of their time doing different kinds of day jobs and [only] immerse themselves into the world of arts during spare time, so as to earn the necessary amount of money to sustain their studios and/ or their daily lives. In other words, not too many local artists can have the luxury to be full-time ones, which in turn reduces the time that many of them can spend on focusing on their art practices.” Tracing back the creative roots In a speech given by acclaimed American public radio personality/ storyteller, Ira Glass, on honing one’s craft and overcoming frustrations of creators starting out, he said, “All of us who do creative work, we get into it because we have good taste.” Ankie’s taste as an artist (and her commitment to art itself) can be proved or at the very least endorsed by her bachelor’s degree in comparative literature


Ankie Fok - Homage to Qi Baishi Wood, 55cm(L) x 10cm(W) x 90cm(H), 2015 This sculpture serves as an homage to legendary Chinese painter, Qi Baishi, and his well-known lively painting of shrimps.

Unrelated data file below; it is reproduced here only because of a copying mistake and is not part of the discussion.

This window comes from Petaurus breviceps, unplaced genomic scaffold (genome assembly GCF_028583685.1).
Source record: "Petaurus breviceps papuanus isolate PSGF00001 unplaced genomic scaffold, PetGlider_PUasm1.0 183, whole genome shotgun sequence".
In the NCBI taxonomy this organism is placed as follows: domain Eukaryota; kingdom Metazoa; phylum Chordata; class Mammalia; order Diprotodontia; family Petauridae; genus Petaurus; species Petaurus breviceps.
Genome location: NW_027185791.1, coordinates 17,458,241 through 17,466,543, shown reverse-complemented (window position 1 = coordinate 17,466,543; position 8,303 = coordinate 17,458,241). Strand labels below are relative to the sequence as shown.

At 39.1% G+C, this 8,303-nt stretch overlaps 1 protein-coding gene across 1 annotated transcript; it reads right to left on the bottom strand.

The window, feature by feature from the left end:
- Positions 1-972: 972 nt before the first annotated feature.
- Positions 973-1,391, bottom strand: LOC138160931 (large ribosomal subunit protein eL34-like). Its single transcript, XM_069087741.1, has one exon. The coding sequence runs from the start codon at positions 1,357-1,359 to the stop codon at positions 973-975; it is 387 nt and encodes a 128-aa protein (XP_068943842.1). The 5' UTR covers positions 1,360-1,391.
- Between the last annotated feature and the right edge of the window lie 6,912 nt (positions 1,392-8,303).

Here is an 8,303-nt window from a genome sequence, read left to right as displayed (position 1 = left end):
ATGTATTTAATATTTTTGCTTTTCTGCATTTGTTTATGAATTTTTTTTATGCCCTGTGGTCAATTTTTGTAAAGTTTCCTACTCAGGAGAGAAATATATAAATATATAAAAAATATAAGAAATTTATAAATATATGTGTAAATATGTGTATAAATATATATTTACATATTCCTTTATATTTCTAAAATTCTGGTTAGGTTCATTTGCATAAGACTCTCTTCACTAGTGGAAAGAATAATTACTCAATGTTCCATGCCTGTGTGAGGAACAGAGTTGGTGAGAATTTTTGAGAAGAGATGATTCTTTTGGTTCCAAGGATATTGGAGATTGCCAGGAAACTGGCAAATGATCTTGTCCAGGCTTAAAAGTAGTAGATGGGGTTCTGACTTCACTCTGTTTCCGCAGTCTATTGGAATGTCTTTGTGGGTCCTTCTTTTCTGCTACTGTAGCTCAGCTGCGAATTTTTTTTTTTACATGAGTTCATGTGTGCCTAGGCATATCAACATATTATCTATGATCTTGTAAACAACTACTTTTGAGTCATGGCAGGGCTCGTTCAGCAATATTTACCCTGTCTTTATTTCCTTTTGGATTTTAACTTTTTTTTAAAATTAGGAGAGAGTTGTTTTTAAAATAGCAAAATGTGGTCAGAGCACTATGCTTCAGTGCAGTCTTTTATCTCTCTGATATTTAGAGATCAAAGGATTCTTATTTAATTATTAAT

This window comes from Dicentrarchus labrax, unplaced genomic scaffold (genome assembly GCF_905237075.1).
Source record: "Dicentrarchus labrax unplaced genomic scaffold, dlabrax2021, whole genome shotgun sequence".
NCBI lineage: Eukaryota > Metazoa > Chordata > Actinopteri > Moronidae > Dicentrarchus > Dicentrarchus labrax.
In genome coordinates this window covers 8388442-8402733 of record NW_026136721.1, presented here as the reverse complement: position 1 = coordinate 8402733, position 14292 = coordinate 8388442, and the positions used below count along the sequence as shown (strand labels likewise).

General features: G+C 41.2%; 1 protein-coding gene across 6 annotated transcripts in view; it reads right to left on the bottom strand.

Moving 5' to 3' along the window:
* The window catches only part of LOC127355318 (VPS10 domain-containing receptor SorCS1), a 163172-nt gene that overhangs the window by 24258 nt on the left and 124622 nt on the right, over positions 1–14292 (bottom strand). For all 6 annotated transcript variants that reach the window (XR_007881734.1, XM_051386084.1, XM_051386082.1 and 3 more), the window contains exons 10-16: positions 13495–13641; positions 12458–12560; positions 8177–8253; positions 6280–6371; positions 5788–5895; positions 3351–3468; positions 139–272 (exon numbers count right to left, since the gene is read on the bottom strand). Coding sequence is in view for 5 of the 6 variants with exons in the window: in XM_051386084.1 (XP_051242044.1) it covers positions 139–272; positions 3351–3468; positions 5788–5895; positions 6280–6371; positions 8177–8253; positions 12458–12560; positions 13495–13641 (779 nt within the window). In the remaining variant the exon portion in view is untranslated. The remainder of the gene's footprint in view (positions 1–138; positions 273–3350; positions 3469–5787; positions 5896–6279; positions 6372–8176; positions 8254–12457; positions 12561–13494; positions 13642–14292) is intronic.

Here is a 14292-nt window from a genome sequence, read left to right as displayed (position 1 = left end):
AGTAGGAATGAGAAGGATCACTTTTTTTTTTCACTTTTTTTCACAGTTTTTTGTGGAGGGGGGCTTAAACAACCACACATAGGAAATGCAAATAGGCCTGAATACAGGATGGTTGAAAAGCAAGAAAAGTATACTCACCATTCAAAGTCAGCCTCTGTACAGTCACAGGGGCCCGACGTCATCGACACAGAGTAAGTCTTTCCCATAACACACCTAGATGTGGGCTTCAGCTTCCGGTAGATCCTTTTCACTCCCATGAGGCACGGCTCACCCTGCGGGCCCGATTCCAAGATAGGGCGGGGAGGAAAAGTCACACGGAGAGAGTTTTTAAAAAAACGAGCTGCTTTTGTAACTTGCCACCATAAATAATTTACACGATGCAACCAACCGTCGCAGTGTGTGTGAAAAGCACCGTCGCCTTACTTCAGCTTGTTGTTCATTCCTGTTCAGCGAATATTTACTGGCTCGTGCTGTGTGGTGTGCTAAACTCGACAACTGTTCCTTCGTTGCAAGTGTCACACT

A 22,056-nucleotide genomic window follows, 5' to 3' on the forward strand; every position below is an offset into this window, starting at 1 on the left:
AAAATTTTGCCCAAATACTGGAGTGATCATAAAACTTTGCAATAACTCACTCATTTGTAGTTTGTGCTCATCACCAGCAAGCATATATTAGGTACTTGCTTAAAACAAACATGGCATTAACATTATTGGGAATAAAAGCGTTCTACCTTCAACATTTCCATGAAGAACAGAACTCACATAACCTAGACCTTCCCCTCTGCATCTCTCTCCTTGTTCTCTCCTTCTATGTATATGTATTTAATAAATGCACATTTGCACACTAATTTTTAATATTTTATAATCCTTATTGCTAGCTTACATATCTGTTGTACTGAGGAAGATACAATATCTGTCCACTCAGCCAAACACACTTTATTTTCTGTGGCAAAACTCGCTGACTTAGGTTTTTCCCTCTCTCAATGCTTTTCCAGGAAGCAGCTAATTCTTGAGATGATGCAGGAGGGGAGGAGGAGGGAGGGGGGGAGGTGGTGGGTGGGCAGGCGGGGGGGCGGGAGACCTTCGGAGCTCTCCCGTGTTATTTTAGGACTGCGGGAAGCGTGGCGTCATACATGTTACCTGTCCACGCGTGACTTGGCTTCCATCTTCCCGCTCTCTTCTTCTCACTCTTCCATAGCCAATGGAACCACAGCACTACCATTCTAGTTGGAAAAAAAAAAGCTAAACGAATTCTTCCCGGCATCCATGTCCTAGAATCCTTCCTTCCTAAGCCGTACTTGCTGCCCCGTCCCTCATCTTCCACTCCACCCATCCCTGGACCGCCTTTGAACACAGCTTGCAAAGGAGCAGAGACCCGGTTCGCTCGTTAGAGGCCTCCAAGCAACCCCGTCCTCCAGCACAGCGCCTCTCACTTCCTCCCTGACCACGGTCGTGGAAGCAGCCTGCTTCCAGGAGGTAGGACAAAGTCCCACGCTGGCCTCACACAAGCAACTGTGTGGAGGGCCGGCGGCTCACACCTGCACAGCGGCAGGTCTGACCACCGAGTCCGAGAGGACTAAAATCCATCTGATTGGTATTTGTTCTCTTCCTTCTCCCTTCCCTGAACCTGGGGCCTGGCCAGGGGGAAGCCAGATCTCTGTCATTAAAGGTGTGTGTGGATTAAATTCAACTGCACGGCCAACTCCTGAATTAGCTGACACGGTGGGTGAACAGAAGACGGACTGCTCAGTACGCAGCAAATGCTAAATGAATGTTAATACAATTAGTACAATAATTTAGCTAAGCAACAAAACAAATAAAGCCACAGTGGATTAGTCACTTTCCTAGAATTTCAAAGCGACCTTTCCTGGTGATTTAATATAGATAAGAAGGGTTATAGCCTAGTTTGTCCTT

at the University of Hong Kong, as well as her further studies in Art Direction in Film before becoming an artist herself. She accredits her education in these areas as crucial to the development of her as a human being to begin with and in terms of forming the core values underlying her wood art. An artist’s observations towards life, rather than the material he/she uses, be it wood, stainless steel or ceramic are what Ankie considers the ultimate asset to his/ her art. As an artist, it is important to Ankie to safeguard “sensitivity, curiosity and innocence as an artist, towards the surroundings that I’m living in or I’ve noticed” - qualities which were enhanced throughout her university years in the Faculty of Arts, during which her belief that an open heart and an open mind as the essential mindset for an artist was reinforced. Ankie’s further studies in Art Direction in Film, where she learned how to design and create movie sets, props and costumes for actors,